When I landed in Tokyo with my husband six months ago, little did I know that Japan was just at the brink of a pandemic that would shut down all the borders, and being trapped indoors would be a new normal.
While we were lucky enough to find a place within the first few weeks of our stay, we had to rush up to furnish our place to make it livable to the bare minimum. However, once we settled in and started our new life here, I realized there were so many things that were incomplete about our house.
One of the most crucial missing things was a functional work desk, as I didn’t buy a desk owing to the limited space in our 2LDK apartment. However, as most of my work is done from home (I am a freelance writer and fashion blogger), I started finding it difficult to focus and finish my tasks without a dedicated workspace.
So, when Tokyo Survival Channel challenged me to upgrade my work environment, using things only from a 100-yen store, I was excited to see if I can get a comfortable and functional home office setup without breaking the bank.
Home office situation before I took the challenge
Even though we have two bedrooms in our apartment, we converted the smaller room to a guest bedroom to make space for our family and friends whenever they visit us. The main bedroom was off-limits to use as a home office, as it felt like bringing work to bed and could cause a lot of distractions (like staying up late to finish off work since your desk would always keep reminding you of the pending projects).
So, the only option viable for me was my comfy sofa in the living room. While it had its perks like I could lie down whenever I felt bored or tired of working, the cons were way too many. Not only sitting for long hours on the couch hurt my back, but I was also continually distracted by the TV and saw myself reaching out for Netflix way too often in between tasks.
When I was not taking Netflix breaks, the flooring reminded me that it needed a vacuum, or I would end up applying a face mask in the middle of the day.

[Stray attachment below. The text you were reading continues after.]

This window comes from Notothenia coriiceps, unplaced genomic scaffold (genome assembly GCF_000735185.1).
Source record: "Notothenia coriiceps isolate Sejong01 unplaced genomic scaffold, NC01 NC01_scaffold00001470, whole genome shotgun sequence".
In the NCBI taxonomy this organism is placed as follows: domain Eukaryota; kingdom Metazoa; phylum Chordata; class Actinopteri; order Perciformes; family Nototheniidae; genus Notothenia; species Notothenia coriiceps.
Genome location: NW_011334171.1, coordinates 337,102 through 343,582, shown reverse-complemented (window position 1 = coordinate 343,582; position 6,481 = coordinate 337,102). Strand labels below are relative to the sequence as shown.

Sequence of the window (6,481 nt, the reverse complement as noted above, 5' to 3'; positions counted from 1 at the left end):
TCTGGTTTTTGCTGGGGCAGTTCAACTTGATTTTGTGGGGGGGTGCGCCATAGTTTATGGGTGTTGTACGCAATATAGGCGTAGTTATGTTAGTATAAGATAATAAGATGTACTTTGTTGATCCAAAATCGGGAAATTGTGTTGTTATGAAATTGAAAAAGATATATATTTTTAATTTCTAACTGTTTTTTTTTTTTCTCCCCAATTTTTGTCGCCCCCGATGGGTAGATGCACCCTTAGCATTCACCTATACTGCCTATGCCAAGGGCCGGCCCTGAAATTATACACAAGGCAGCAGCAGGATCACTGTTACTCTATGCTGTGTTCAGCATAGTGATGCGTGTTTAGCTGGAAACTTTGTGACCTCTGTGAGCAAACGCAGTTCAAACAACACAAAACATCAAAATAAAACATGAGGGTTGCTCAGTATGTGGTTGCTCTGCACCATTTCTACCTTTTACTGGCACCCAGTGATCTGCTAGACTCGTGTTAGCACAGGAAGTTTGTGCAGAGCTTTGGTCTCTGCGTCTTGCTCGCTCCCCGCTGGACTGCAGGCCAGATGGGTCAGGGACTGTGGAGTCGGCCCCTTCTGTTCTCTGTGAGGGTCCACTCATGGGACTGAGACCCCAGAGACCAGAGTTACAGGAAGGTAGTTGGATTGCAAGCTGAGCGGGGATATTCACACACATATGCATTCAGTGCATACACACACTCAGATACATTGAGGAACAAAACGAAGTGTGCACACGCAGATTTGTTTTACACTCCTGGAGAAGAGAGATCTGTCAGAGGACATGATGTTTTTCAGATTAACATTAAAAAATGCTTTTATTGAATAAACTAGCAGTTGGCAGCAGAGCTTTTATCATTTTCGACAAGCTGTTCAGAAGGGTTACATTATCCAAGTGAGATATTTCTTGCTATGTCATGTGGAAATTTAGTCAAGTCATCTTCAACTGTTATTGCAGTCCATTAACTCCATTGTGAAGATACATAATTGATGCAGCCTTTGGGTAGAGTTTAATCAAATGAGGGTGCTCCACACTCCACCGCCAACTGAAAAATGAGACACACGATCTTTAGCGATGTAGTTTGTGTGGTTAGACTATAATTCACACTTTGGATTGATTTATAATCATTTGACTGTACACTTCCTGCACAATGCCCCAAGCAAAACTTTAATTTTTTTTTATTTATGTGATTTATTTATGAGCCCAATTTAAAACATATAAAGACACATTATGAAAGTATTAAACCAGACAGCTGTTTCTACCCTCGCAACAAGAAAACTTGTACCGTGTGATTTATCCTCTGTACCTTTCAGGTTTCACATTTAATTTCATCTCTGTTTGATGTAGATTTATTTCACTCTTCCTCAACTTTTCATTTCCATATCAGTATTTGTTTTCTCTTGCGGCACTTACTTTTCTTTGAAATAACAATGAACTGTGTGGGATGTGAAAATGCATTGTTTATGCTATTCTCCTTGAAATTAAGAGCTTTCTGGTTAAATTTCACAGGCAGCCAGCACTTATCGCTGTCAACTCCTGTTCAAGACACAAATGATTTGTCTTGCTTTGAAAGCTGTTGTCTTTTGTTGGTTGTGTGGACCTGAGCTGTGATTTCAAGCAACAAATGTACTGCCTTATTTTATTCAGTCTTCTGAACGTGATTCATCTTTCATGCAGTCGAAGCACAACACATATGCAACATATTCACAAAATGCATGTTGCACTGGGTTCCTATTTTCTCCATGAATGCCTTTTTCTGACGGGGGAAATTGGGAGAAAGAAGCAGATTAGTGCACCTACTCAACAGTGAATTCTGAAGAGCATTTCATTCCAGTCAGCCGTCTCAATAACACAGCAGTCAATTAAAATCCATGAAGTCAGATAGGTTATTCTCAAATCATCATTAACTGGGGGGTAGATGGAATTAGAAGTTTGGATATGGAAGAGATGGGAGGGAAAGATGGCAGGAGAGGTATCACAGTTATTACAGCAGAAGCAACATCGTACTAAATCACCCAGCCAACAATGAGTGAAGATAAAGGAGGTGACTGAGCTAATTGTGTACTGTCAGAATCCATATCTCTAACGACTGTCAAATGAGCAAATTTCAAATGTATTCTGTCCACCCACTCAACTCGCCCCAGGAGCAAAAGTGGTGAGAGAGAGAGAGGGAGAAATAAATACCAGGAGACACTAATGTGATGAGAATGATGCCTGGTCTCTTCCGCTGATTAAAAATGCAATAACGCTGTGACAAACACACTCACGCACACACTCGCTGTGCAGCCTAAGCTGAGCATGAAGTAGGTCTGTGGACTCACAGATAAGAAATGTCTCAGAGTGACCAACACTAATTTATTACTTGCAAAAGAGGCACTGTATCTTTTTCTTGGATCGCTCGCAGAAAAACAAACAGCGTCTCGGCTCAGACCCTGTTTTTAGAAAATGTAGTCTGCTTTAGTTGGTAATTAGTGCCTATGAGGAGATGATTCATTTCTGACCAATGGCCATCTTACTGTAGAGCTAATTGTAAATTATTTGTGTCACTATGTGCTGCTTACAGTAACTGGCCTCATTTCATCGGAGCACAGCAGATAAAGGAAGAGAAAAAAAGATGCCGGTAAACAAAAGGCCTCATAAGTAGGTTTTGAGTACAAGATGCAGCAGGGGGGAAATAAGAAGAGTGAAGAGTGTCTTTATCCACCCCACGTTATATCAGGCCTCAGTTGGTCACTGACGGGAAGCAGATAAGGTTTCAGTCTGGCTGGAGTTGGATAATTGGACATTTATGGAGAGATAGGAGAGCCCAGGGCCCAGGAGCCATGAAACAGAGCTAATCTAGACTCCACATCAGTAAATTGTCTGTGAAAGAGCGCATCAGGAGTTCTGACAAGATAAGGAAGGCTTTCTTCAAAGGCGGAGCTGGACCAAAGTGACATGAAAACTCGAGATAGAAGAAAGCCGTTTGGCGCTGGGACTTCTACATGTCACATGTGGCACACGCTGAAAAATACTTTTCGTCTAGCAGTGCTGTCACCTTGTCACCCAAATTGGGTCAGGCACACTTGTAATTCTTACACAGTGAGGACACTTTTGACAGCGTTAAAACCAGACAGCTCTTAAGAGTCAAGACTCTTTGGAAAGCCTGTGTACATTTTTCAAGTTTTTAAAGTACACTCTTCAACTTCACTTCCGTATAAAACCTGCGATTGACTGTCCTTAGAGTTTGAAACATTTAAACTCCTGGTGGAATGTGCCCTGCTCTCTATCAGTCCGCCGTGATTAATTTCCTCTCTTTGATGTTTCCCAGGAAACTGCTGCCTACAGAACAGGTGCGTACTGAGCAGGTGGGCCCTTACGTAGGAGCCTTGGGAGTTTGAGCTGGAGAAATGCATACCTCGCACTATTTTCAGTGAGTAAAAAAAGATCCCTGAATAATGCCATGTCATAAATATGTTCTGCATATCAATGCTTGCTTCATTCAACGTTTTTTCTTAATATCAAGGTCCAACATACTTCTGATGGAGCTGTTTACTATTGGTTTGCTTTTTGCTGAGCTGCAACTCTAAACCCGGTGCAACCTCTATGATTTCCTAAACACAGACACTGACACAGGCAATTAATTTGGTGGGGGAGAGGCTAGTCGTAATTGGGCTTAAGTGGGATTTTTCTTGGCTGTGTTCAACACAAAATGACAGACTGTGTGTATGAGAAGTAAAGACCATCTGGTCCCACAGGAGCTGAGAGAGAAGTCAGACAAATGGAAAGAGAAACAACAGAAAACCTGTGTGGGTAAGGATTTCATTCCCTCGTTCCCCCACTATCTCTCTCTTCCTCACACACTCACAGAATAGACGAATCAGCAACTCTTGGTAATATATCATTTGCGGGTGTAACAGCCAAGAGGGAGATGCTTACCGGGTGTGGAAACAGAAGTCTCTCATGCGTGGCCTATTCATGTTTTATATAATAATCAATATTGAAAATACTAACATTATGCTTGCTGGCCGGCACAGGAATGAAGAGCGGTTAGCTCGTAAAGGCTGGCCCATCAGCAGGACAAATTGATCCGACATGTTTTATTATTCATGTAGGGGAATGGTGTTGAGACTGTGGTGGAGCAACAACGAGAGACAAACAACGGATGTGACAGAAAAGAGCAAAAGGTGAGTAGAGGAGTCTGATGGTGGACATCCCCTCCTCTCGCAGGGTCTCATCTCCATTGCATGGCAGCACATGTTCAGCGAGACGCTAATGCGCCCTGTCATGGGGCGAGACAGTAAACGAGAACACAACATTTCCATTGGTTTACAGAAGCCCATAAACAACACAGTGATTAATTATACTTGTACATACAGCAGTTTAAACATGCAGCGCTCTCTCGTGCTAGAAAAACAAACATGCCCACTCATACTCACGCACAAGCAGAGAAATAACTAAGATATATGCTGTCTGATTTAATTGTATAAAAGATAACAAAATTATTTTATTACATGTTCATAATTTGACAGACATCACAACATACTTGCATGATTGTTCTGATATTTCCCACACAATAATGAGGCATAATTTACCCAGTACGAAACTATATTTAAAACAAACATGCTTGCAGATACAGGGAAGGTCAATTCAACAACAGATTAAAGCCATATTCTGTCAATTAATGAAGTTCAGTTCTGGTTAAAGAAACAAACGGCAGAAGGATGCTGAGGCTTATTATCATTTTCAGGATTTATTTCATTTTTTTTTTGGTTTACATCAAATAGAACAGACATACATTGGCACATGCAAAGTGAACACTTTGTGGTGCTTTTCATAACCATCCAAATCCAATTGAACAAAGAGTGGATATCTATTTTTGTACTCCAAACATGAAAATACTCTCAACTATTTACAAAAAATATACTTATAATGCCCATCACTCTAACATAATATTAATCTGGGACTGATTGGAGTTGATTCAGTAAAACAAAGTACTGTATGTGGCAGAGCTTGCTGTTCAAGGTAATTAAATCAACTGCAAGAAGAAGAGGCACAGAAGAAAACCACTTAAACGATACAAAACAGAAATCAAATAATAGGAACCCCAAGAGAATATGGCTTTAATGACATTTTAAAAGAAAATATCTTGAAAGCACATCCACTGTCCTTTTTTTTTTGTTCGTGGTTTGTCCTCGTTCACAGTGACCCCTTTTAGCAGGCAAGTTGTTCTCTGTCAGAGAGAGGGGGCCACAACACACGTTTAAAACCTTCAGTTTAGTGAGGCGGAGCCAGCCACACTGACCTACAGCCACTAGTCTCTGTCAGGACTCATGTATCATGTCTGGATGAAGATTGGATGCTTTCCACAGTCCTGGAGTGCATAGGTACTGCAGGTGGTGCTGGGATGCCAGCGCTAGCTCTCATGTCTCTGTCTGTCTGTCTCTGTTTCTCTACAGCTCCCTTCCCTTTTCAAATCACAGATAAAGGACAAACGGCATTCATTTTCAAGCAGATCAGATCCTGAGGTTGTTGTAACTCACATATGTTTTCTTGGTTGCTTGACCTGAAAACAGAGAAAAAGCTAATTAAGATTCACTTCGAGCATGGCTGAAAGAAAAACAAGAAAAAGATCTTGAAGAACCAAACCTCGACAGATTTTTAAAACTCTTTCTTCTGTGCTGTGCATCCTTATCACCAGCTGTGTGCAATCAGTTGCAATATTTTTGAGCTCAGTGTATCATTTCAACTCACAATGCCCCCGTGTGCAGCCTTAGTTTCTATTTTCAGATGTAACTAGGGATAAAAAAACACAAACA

The couch home office idea was deceptive and made me realize that it can never replace a proper desk. Therefore, I was more than happy to have this challenge in my hands to change my working style and environment.
DIY plan and moodboard :
While browsing the internet for DIY home office ideas, I read an article about how people were turning their dining space into a functional workspace. This made me think about how many times I had used the dining table at my place in the last six months of my stay in Tokyo, and the answer made me laugh—just twice!
So, we had this perfectly big, sturdy table that’s lying around only to be put to use when we were entertaining guests, while the rest of the time we were comfortable eating on the couch while being glued to our TV screen.
Also, as most of my work also involves reviewing products and taking pictures for my blog throughout the week, it made sense to use the extra space I get with the dining table to keep the products I am writing about within reach, while also working as a mini photo studio.
Well, this means I was one step closer to completing my challenge. Work location—check!
I went ahead to set a mood board for my work desk, and Pinterest helped me find some inspiration:
While some of these images wanted me to go all out in giving it a perfect theme and make it IG-worthy, I had to keep in my mind the heart of the challenge—using only products only from a 100-yen store.